"This town's real neighbourly." Johnny tousles Grady's hair and the kid beams up at him. "Yeah. I'm a friend, here to visit. Miz Lancer sent me to round up her stray here. She's a mite anxious about him, bein' it's so long since school was let out."
French looks uncertain. But Johnny reckons Grady himself swung the blacksmith's thinking with the way he greeted Johnny, showing the trust that kids his age have in those they know and love. And Johnny knows the kid loves him.
He ruffles Grady's hair again. "Come and help me get settled in at the hotel, and then you and me will go home to your ma."
"I didn't mean to be late," says Grady, virtuous all of a sudden. He runs to the corner and gathers up a slate and a book. "Is Ma mad?"
"Just worried." Johnny's still trading looks with the smith, but French nods and puts down the hammer.
"We look after each other in this town, Madrid. It's a real friendly place." French picks up the bellows, turning back to his forge. "I reckon you don't mean no harm to Miz Lancer, goin' by how Grady here is actin' around you, but my wife'll call on her later."
"I like to meet the neighbours." Johnny grins and offers his hand again. French hesitates, then shakes.
Hell, make that two weeks to get the tingles out.
Johnny checked into the hotel before he went to find Jessamie, but it's a good excuse to get the kid somewhere they can talk. They go by the stable first so Grady can greet Barranca, and the kid's right: that's one smart horse Johnny's got there. Barranca cocks one hip and flicks an ear at Grady while the kid talks to him, but he pays Grady about as much mind as he does a fly buzzing him. Barranca's far more interested in the bucket of feed Johnny brings him.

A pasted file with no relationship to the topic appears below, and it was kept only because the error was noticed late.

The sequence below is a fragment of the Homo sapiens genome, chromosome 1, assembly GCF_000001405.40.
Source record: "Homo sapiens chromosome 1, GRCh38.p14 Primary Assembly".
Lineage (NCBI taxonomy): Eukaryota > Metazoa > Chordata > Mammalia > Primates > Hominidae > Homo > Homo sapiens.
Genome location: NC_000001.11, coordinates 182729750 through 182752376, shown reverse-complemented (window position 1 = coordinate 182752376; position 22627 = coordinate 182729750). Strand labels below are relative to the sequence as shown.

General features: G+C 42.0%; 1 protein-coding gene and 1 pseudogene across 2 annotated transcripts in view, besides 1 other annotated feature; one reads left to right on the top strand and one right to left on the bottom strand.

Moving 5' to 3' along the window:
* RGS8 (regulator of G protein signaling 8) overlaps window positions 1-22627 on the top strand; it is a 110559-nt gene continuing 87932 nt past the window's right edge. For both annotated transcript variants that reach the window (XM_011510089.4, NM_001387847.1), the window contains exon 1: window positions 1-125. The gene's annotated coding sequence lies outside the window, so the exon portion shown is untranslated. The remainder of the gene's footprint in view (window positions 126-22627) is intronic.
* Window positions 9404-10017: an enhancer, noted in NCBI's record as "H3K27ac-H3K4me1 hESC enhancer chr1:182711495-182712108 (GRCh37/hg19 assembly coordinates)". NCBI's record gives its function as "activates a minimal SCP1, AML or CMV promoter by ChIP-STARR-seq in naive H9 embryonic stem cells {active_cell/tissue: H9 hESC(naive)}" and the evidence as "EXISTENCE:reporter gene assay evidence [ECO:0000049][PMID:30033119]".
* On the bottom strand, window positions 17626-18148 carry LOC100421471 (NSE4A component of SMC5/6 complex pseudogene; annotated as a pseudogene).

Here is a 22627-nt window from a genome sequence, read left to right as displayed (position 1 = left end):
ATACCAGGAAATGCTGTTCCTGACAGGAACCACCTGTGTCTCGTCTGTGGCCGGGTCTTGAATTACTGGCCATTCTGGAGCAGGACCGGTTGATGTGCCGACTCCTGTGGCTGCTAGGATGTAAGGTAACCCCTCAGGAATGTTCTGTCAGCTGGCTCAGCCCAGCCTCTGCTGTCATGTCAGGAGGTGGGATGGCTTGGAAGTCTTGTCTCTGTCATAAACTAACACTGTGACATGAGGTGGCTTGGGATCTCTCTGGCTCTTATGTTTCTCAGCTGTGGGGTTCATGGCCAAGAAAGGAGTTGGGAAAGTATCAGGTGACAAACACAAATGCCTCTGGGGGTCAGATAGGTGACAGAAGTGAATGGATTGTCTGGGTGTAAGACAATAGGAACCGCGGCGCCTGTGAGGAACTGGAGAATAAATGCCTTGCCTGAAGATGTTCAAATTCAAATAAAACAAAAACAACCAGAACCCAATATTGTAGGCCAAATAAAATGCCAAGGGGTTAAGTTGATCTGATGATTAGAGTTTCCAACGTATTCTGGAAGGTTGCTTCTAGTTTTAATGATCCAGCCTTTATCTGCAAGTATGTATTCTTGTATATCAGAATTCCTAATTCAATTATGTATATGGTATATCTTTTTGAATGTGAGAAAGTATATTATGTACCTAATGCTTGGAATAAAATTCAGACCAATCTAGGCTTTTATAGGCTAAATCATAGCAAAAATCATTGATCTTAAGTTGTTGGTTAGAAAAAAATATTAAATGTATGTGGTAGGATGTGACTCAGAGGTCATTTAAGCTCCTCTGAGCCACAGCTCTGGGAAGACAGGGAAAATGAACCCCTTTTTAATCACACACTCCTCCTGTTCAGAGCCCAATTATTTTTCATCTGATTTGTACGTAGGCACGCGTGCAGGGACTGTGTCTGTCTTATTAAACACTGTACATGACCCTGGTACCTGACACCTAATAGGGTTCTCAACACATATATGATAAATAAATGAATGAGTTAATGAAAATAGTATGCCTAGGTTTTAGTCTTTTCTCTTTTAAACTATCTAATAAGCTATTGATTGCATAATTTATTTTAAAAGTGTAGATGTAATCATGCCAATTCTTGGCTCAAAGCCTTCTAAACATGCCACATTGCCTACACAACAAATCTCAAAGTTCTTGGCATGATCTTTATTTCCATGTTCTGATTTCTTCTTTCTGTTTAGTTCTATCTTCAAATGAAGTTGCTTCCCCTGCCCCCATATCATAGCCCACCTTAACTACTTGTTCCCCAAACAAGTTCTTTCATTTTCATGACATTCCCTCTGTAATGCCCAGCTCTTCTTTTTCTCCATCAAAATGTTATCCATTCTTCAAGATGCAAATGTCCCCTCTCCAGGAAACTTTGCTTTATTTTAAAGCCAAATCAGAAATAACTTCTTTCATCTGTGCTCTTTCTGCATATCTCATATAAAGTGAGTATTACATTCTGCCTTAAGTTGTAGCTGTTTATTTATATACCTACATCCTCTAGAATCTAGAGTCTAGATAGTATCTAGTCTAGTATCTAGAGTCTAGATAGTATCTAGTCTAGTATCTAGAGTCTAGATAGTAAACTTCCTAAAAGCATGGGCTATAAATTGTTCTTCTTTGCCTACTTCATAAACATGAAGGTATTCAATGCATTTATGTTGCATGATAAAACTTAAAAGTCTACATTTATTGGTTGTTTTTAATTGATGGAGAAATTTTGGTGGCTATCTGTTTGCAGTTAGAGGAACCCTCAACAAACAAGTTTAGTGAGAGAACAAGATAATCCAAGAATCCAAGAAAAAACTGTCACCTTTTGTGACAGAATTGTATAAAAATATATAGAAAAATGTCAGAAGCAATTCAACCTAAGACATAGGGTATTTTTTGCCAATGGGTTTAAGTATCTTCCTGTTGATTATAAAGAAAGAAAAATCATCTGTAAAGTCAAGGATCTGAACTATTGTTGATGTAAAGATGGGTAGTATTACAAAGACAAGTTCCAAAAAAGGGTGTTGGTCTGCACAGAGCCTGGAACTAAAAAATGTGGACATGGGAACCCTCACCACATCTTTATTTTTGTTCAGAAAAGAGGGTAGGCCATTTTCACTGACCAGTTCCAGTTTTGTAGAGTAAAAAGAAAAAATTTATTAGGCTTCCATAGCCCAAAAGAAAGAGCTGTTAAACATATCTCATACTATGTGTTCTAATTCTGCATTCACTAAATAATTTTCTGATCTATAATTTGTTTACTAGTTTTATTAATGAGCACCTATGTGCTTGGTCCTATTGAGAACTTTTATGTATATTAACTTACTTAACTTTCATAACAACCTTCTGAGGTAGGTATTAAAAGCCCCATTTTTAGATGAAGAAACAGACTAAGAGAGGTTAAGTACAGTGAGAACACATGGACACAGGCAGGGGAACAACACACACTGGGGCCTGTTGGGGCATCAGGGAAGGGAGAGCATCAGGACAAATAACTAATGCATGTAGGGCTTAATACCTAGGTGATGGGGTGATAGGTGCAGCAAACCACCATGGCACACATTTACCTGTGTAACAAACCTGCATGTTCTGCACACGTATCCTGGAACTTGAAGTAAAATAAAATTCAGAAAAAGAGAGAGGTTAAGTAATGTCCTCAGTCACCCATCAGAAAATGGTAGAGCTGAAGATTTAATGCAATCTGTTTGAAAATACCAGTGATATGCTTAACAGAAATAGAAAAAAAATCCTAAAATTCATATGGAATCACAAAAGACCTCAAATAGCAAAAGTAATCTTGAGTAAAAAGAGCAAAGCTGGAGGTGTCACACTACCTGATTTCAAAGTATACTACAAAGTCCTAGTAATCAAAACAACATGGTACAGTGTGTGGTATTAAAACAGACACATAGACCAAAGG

It's still spitting down with rain, although the storm's mostly over now, so they run through the mud and dirt to the hotel. A couple of chairs stand on the porch. Johnny steers Grady towards them and fishes a bag of peppermint sticks out of his pocket. Grady sucks on one, red and white striped. It'll make him sticky, most like, and get Johnny into trouble with Jessamie. He'll have to get used to that. He and Grady will both have to get used to that.
"Best not to tell folks my name's Madrid," he says. "It tends to get 'em nervous."
The peppermint stick slows Grady down some. He takes it out to show Johnny that the end's already sucked down to a point. "You are Johnny Madrid though, aren't you, Johnny? " He frowns. "But when we were in San Francisco, they called you Mister Lancer."
"Sometimes I'm Johnny Madrid. Sometimes... well, sometimes I used to use my mama's name, and be Johnny Martinez. Or my middle name, and be Luis Madrid or Luis Martinez. It all depended on what my brother Scott calls the per-tin-ant circumstances. But mostly, these days, I'm just plain Johnny Lancer. And that is my name, Grady. Johnny Lancer."
"Are you my pa?"
Johnny shakes his head. He always knew that one day Grady would ask. "No, Grady, I ain't."
"Oh." Grady looks down at his feet, and kicks at the chair leg. His chin wobbles. "Oh."
Johnny waits, lets the kid find the words.